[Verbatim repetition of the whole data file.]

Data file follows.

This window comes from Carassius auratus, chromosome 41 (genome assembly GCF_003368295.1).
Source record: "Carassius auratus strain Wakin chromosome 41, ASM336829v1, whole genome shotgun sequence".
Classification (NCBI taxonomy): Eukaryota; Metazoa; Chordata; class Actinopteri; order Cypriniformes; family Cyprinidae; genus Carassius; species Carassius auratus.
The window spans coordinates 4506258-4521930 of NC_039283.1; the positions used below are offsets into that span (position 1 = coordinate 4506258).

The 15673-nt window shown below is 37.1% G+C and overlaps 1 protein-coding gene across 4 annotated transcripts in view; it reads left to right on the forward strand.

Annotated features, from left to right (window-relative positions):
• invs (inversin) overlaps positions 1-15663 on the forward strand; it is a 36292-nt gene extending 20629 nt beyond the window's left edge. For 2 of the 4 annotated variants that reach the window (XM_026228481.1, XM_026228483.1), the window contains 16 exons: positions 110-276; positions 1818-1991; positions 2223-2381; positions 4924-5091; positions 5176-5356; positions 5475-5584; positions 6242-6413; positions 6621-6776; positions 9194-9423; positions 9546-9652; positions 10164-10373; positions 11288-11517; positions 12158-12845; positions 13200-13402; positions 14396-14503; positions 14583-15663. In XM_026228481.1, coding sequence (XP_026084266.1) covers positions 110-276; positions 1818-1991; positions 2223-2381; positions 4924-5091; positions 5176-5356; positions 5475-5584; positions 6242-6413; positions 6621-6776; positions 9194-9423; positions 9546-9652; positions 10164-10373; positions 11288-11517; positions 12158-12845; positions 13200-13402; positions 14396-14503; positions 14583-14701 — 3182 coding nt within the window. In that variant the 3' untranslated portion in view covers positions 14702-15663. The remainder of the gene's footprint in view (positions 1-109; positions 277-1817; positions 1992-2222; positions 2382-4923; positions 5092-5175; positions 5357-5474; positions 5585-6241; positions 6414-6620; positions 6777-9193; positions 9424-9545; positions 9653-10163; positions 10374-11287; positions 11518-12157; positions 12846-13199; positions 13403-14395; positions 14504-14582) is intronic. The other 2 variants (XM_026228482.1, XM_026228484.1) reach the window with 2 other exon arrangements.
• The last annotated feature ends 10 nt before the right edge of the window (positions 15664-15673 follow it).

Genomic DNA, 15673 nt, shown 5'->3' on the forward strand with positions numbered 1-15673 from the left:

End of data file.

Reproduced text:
This window comes from Carassius auratus, chromosome 41 (genome assembly GCF_003368295.1).
Source record: "Carassius auratus strain Wakin chromosome 41, ASM336829v1, whole genome shotgun sequence".
Classification (NCBI taxonomy): Eukaryota; Metazoa; Chordata; class Actinopteri; order Cypriniformes; family Cyprinidae; genus Carassius; species Carassius auratus.
The window spans coordinates 4506258-4521930 of NC_039283.1; the positions used below are offsets into that span (position 1 = coordinate 4506258).

The 15673-nt window shown below is 37.1% G+C and overlaps 1 protein-coding gene across 4 annotated transcripts in view; it reads left to right on the forward strand.

Annotated features, from left to right (window-relative positions):
• invs (inversin) overlaps positions 1-15663 on the forward strand; it is a 36292-nt gene extending 20629 nt beyond the window's left edge. For 2 of the 4 annotated variants that reach the window (XM_026228481.1, XM_026228483.1), the window contains 16 exons: positions 110-276; positions 1818-1991; positions 2223-2381; positions 4924-5091; positions 5176-5356; positions 5475-5584; positions 6242-6413; positions 6621-6776; positions 9194-9423; positions 9546-9652; positions 10164-10373; positions 11288-11517; positions 12158-12845; positions 13200-13402; positions 14396-14503; positions 14583-15663. In XM_026228481.1, coding sequence (XP_026084266.1) covers positions 110-276; positions 1818-1991; positions 2223-2381; positions 4924-5091; positions 5176-5356; positions 5475-5584; positions 6242-6413; positions 6621-6776; positions 9194-9423; positions 9546-9652; positions 10164-10373; positions 11288-11517; positions 12158-12845; positions 13200-13402; positions 14396-14503; positions 14583-14701 — 3182 coding nt within the window. In that variant the 3' untranslated portion in view covers positions 14702-15663. The remainder of the gene's footprint in view (positions 1-109; positions 277-1817; positions 1992-2222; positions 2382-4923; positions 5092-5175; positions 5357-5474; positions 5585-6241; positions 6414-6620; positions 6777-9193; positions 9424-9545; positions 9653-10163; positions 10374-11287; positions 11518-12157; positions 12846-13199; positions 13403-14395; positions 14504-14582) is intronic. The other 2 variants (XM_026228482.1, XM_026228484.1) reach the window with 2 other exon arrangements.
• The last annotated feature ends 10 nt before the right edge of the window (positions 15664-15673 follow it).

Genomic DNA, 15673 nt, shown 5'->3' on the forward strand with positions numbered 1-15673 from the left: